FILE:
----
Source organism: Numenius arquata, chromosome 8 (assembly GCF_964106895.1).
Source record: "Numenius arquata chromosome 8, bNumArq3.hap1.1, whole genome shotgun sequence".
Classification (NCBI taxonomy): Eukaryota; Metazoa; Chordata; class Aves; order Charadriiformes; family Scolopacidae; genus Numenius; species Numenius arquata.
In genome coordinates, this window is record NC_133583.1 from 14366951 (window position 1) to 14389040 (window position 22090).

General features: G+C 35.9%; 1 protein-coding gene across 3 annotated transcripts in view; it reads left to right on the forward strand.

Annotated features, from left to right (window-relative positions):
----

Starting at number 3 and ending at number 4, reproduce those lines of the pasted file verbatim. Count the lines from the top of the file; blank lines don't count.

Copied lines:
Classification (NCBI taxonomy): Eukaryota; Metazoa; Chordata; class Aves; order Charadriiformes; family Scolopacidae; genus Numenius; species Numenius arquata.
In genome coordinates, this window is record NC_133583.1 from 14366951 (window position 1) to 14389040 (window position 22090).